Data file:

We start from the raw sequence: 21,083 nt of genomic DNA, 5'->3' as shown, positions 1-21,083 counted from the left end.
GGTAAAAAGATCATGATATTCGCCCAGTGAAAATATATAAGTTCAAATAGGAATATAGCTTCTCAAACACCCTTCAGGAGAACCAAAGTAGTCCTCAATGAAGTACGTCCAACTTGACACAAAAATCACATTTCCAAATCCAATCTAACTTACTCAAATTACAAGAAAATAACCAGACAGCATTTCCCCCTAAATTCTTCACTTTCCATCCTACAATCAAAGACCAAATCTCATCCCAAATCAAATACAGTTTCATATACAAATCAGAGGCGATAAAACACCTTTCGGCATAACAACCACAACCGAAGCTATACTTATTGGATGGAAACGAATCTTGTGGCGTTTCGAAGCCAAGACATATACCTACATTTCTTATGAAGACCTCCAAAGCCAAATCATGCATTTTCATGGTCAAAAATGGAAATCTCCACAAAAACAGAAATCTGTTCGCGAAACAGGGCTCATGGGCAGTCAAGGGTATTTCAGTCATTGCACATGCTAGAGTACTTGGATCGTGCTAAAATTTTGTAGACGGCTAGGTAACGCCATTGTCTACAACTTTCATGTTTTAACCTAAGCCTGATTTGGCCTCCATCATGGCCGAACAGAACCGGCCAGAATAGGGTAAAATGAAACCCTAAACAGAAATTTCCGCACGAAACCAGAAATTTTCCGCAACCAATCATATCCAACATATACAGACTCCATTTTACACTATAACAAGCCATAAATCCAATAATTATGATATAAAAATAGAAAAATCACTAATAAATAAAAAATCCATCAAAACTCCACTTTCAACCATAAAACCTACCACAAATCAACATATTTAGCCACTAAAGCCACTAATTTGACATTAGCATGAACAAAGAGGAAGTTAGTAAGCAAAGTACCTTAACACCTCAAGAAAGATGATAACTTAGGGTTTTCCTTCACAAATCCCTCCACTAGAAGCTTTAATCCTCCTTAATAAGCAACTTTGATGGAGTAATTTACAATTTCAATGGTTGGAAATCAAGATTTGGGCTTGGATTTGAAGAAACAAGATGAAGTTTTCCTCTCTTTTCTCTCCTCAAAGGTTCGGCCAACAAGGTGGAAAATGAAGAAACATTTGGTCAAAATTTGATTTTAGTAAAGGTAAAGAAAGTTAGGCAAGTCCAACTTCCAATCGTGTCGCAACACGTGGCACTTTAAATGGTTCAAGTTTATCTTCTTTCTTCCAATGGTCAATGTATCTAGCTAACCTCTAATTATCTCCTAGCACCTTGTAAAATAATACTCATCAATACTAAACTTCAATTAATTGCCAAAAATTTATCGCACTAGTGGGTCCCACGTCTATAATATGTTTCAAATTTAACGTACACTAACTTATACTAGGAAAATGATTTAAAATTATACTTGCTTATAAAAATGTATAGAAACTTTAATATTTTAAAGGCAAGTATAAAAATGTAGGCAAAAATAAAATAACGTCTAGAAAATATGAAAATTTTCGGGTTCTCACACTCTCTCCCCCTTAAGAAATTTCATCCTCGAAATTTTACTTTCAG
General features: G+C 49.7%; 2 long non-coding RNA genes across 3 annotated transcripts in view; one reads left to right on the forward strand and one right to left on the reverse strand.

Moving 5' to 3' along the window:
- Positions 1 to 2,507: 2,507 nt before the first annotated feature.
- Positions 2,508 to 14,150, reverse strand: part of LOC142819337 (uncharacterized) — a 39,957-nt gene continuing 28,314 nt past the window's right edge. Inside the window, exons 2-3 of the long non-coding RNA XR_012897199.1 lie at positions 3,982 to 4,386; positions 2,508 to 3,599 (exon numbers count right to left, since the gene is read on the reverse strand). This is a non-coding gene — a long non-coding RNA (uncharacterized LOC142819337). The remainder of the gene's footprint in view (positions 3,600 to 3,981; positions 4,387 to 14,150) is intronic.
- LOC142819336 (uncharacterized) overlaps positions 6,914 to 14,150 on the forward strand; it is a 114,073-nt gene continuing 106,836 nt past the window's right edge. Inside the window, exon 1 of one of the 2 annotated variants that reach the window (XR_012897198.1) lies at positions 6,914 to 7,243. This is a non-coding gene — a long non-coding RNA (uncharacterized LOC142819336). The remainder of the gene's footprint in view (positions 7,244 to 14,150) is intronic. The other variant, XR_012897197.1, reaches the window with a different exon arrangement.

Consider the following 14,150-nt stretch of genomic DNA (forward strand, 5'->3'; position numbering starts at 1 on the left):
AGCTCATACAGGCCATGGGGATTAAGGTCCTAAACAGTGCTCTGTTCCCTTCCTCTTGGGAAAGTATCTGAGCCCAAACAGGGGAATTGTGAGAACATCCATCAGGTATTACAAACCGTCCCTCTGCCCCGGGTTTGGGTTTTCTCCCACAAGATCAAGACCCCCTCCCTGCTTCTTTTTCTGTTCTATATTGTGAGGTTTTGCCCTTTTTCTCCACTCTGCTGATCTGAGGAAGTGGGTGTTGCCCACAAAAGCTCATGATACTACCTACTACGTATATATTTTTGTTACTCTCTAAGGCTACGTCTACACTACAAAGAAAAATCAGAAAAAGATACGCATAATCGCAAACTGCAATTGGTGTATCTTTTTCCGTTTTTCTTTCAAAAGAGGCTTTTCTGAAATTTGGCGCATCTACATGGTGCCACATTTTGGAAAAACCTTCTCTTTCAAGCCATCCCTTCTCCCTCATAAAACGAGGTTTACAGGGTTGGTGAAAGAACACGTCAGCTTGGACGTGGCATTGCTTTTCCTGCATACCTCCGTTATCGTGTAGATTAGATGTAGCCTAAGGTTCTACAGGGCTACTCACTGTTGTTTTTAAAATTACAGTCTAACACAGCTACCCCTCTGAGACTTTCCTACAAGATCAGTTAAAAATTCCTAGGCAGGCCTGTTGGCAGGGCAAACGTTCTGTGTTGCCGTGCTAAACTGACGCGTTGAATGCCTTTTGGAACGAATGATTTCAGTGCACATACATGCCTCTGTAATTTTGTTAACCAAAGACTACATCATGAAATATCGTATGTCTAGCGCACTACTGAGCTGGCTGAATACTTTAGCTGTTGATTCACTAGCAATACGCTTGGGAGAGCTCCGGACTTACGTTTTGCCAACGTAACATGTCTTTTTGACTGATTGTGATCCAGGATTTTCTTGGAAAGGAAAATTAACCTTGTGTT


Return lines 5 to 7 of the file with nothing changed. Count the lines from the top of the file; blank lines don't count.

- Positions 1 to 2,507: 2,507 nt before the first annotated feature.
- Positions 2,508 to 14,150, reverse strand: part of LOC142819337 (uncharacterized) — a 39,957-nt gene continuing 28,314 nt past the window's right edge. Inside the window, exons 2-3 of the long non-coding RNA XR_012897199.1 lie at positions 3,982 to 4,386; positions 2,508 to 3,599 (exon numbers count right to left, since the gene is read on the reverse strand). This is a non-coding gene — a long non-coding RNA (uncharacterized LOC142819337). The remainder of the gene's footprint in view (positions 3,600 to 3,981; positions 4,387 to 14,150) is intronic.
- LOC142819336 (uncharacterized) overlaps positions 6,914 to 14,150 on the forward strand; it is a 114,073-nt gene continuing 106,836 nt past the window's right edge. Inside the window, exon 1 of one of the 2 annotated variants that reach the window (XR_012897198.1) lies at positions 6,914 to 7,243. This is a non-coding gene — a long non-coding RNA (uncharacterized LOC142819336). The remainder of the gene's footprint in view (positions 7,244 to 14,150) is intronic. The other variant, XR_012897197.1, reaches the window with a different exon arrangement.